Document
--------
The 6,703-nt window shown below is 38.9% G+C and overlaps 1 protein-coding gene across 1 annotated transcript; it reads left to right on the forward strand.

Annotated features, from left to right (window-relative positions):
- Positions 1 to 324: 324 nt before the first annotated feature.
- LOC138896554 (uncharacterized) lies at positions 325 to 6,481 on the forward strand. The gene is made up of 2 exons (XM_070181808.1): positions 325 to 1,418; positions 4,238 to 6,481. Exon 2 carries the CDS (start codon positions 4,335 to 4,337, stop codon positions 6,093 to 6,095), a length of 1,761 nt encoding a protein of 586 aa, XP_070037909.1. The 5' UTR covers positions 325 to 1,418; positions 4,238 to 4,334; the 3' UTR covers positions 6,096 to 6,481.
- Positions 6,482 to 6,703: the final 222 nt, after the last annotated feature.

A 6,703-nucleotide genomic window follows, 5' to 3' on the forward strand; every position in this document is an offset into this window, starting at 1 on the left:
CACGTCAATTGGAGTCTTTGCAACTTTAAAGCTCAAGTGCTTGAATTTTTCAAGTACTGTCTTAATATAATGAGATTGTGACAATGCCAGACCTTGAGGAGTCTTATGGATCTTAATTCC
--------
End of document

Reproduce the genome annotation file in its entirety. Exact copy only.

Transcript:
The 6,703-nt window shown below is 38.9% G+C and overlaps 1 protein-coding gene across 1 annotated transcript; it reads left to right on the forward strand.

Annotated features, from left to right (window-relative positions):
- Positions 1 to 324: 324 nt before the first annotated feature.
- LOC138896554 (uncharacterized) lies at positions 325 to 6,481 on the forward strand. The gene is made up of 2 exons (XM_070181808.1): positions 325 to 1,418; positions 4,238 to 6,481. Exon 2 carries the CDS (start codon positions 4,335 to 4,337, stop codon positions 6,093 to 6,095), a length of 1,761 nt encoding a protein of 586 aa, XP_070037909.1. The 5' UTR covers positions 325 to 1,418; positions 4,238 to 4,334; the 3' UTR covers positions 6,096 to 6,481.
- Positions 6,482 to 6,703: the final 222 nt, after the last annotated feature.

A 6,703-nucleotide genomic window follows, 5' to 3' on the forward strand; every position in this document is an offset into this window, starting at 1 on the left:
CACGTCAATTGGAGTCTTTGCAACTTTAAAGCTCAAGTGCTTGAATTTTTCAAGTACTGTCTTAATATAATGAGATTGTGACAATGCCAGACCTTGAGGAGTCTTATGGATCTTAATTCC